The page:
Doing Our Homework to Protect Students’ Social and Emotional Well-Being During a Pandemic

School officials across the United States are busy evaluating how — and whether — to reopen in the midst of the COVID-19 pandemic. Those who do choose to return should be concerned not just with the physical health of students but also with their psychological well-being.

Students’ daily experiences in and out of the classroom teach them how to manage their behaviors and emotions with others, a process known as social and emotional learning. As designers, we play a major role in that process through the learning environments that we create.

Our surroundings directly influence our behavior and emotions. And since we spend about 90% of our lives indoors, there are design and research interventions that we must consider to protect the minds of students when they return to school.

Social and Emotional Skills

Beyond the necessary physical distancing and infection prevention protocols, we owe it to students to devote the same attention to their psychological safety and social and emotional health. Kids learn to cope with their emotions, set constructive goals and show empathy not only through the academic curriculum and extracurricular programming but also through spatial experiences and interactions precipitated by their physical environments.

When designing physical spaces to support students’ social and emotional wellness, we should consider the three domains of social and emotional skills identified by the Council of Distinguished Scientists of the Aspen Institute National Commission on Social, Emotional, and Academic Development. This prominent group of scholars issued a report in 2017 that outlines the scientific consensus on the social and emotional skills needed for academic success.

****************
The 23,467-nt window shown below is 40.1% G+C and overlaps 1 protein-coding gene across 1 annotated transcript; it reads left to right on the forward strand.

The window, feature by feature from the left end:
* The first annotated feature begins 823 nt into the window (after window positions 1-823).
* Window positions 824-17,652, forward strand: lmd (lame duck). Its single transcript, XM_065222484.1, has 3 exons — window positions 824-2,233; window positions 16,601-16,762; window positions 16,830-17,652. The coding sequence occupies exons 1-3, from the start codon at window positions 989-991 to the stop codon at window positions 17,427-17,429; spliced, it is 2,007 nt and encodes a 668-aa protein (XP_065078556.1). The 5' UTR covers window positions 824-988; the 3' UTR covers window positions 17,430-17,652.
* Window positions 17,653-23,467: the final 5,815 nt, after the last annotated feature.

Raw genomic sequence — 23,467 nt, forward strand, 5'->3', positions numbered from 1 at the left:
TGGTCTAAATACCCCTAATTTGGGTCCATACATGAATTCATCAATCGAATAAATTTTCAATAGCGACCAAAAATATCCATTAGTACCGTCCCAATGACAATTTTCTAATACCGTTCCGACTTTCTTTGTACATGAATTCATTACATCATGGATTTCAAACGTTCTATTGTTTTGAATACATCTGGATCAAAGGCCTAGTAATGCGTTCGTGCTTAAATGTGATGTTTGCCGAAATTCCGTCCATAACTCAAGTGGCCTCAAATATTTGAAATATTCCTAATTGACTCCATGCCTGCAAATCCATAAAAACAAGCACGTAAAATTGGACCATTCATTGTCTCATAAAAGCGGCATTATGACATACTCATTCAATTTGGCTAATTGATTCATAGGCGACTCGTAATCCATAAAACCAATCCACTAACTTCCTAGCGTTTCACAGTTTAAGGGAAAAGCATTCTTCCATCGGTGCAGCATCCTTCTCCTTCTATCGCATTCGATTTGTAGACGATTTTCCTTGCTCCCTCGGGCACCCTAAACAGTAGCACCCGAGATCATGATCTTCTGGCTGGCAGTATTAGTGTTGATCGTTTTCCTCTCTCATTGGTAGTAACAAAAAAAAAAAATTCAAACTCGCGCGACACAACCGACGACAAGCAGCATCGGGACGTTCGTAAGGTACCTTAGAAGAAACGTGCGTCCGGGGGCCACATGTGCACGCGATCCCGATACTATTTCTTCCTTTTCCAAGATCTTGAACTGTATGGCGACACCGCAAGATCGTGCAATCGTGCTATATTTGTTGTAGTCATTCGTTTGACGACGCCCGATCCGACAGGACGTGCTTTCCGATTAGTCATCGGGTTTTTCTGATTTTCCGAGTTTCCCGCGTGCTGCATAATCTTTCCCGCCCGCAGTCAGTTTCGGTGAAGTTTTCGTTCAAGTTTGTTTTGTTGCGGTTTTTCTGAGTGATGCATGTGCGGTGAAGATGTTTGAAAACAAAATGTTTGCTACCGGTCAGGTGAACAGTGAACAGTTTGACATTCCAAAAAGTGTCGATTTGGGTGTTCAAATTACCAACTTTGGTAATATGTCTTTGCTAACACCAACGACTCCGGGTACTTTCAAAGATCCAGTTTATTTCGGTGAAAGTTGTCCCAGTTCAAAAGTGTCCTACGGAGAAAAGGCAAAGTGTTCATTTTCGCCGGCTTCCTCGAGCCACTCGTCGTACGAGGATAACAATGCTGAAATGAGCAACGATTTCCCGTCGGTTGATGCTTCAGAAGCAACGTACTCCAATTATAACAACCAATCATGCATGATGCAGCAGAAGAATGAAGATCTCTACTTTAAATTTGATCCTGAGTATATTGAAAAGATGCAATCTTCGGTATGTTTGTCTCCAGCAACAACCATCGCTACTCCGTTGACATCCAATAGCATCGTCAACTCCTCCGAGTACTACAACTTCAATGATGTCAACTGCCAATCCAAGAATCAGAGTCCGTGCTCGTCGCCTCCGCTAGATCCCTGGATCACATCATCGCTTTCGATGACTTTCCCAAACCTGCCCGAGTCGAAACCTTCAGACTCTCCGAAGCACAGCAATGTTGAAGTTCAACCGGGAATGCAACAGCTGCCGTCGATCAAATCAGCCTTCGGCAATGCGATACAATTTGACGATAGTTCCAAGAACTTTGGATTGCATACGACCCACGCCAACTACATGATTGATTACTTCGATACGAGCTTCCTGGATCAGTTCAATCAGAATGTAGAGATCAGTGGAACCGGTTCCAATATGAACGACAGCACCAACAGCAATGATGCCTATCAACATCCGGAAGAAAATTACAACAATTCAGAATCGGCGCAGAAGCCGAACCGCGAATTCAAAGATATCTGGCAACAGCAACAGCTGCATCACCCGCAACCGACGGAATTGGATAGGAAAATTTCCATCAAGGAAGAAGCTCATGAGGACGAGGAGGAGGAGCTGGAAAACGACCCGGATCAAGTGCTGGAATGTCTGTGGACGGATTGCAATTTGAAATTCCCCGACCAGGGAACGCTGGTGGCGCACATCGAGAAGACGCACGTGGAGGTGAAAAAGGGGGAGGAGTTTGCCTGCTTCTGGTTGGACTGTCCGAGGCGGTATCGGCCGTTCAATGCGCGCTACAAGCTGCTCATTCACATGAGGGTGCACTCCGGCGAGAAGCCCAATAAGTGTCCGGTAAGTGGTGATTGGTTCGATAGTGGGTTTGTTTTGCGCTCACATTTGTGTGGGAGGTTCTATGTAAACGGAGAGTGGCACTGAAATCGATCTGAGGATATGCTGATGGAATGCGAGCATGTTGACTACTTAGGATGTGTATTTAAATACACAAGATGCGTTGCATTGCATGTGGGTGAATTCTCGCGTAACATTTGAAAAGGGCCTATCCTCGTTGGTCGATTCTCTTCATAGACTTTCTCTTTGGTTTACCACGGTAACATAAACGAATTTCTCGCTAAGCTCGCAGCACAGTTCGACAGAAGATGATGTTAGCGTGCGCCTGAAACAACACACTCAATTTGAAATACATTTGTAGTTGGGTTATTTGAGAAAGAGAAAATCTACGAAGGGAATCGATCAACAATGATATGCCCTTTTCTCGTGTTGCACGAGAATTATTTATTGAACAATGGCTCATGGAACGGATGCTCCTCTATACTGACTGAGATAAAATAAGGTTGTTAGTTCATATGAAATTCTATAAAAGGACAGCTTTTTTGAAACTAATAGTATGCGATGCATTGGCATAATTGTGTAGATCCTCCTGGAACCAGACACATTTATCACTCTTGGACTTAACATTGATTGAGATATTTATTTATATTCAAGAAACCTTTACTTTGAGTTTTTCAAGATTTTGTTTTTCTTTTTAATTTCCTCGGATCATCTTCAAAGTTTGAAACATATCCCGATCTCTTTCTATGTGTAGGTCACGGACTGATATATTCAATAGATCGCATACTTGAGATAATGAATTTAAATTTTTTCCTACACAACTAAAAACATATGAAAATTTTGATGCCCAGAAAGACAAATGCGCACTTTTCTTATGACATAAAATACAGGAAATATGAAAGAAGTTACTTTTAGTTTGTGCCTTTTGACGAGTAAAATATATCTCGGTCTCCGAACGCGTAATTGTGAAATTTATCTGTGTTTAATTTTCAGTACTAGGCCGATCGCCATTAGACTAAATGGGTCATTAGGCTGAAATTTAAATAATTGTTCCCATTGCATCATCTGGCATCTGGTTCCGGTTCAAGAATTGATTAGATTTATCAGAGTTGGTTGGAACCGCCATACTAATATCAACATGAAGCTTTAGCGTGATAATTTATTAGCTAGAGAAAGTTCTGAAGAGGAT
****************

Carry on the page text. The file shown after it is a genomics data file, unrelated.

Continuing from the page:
Below are the three domains of social and emotional skills, matched with potential design interventions:

Domain 1: Cognitive skills, including executive functions such as working memory, attention control and flexibility, inhibition and planning, as well as beliefs and attitudes that guide one’s sense of self and approaches to learning and growth.

Design interventions:

  1. Students who spend time in nature benefit from increased concentration and cognitive skills. Exposure to nature is also credited with minimizing ADHD and ADD symptoms. Natural materials (such as wood or soft colors found in nature), flooring with underfoot comfort and wall art such as watercolor graphics and soothing nature scenes can evoke the natural environment.
  2. Sound is an environmental variable that can make it difficult for students to concentrate in academic settings. Schools can support cognitive and learning processes by reducing unnecessary sound stressors with ceiling materials that have a high noise reduction coefficient, acoustic wall treatments, sound-absorbing flooring materials and furniture placement that absorbs, disperses and directs human voice frequencies.
  3. Warm lighting and unique fixtures can be thoughtfully incorporated into spaces to create visual interest and to foster calm and focus. A variety of accent lighting, natural lighting and access to natural views are linked to higher cognition and happiness.
Watercolor graphics such as this one at Our Lady of the Lake Children’s Hospital in Baton Rouge can evoke the natural environment, which has a soothing effect on the human brain.

Domain 2: Emotional competencies that enable one to cope with frustration, recognize and manage emotions and understand others’ emotions and perspectives.

Design interventions:

  1. Social spaces can lead to interactions that elicit empathy and understanding among students with different perspectives and experiences. Schools can activate social spaces by incorporating digital displays with positive messages, moving art or other playful features that spark conversations and connections.
  2. Subtle natural sounds can help students ease into a changed school environment. For instance, a speaker can reproduce the sound of a breeze rustling the leaves as students walk through a security vestibule to mask the clanking of doors. Natural elements promote the feeling of safety and help students manage emotional needs. The sense of being in nature reduces anger, fear and stress and increases pleasant feelings.